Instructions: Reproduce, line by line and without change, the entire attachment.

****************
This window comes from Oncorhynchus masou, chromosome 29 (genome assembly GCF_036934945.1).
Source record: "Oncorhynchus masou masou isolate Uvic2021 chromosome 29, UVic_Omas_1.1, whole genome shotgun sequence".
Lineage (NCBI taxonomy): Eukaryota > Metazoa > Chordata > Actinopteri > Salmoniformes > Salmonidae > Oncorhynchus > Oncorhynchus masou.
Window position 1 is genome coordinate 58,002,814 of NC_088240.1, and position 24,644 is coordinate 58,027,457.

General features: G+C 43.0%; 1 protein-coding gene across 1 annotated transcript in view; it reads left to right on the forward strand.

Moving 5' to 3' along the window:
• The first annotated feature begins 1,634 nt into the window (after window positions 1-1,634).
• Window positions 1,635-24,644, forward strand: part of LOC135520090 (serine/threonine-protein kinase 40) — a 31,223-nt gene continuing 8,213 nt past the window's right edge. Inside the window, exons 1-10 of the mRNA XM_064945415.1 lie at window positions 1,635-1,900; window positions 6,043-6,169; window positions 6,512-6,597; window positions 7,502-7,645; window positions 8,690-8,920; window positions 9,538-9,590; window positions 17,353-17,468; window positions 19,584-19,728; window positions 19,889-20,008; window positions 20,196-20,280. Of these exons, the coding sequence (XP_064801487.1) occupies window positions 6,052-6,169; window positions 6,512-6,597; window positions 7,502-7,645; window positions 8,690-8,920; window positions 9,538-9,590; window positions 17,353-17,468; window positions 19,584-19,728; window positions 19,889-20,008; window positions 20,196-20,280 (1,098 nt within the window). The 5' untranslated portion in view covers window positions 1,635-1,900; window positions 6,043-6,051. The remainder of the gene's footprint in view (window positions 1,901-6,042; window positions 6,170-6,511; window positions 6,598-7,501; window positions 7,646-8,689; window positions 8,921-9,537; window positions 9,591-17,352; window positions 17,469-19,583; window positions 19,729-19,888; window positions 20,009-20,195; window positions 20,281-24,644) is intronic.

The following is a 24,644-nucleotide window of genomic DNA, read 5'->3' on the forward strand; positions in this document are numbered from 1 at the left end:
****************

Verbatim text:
This window comes from Oncorhynchus masou, chromosome 29 (genome assembly GCF_036934945.1).
Source record: "Oncorhynchus masou masou isolate Uvic2021 chromosome 29, UVic_Omas_1.1, whole genome shotgun sequence".
Lineage (NCBI taxonomy): Eukaryota > Metazoa > Chordata > Actinopteri > Salmoniformes > Salmonidae > Oncorhynchus > Oncorhynchus masou.
Window position 1 is genome coordinate 58,002,814 of NC_088240.1, and position 24,644 is coordinate 58,027,457.

General features: G+C 43.0%; 1 protein-coding gene across 1 annotated transcript in view; it reads left to right on the forward strand.

Moving 5' to 3' along the window:
• The first annotated feature begins 1,634 nt into the window (after window positions 1-1,634).
• Window positions 1,635-24,644, forward strand: part of LOC135520090 (serine/threonine-protein kinase 40) — a 31,223-nt gene continuing 8,213 nt past the window's right edge. Inside the window, exons 1-10 of the mRNA XM_064945415.1 lie at window positions 1,635-1,900; window positions 6,043-6,169; window positions 6,512-6,597; window positions 7,502-7,645; window positions 8,690-8,920; window positions 9,538-9,590; window positions 17,353-17,468; window positions 19,584-19,728; window positions 19,889-20,008; window positions 20,196-20,280. Of these exons, the coding sequence (XP_064801487.1) occupies window positions 6,052-6,169; window positions 6,512-6,597; window positions 7,502-7,645; window positions 8,690-8,920; window positions 9,538-9,590; window positions 17,353-17,468; window positions 19,584-19,728; window positions 19,889-20,008; window positions 20,196-20,280 (1,098 nt within the window). The 5' untranslated portion in view covers window positions 1,635-1,900; window positions 6,043-6,051. The remainder of the gene's footprint in view (window positions 1,901-6,042; window positions 6,170-6,511; window positions 6,598-7,501; window positions 7,646-8,689; window positions 8,921-9,537; window positions 9,591-17,352; window positions 17,469-19,583; window positions 19,729-19,888; window positions 20,009-20,195; window positions 20,281-24,644) is intronic.

The following is a 24,644-nucleotide window of genomic DNA, read 5'->3' on the forward strand; positions in this document are numbered from 1 at the left end: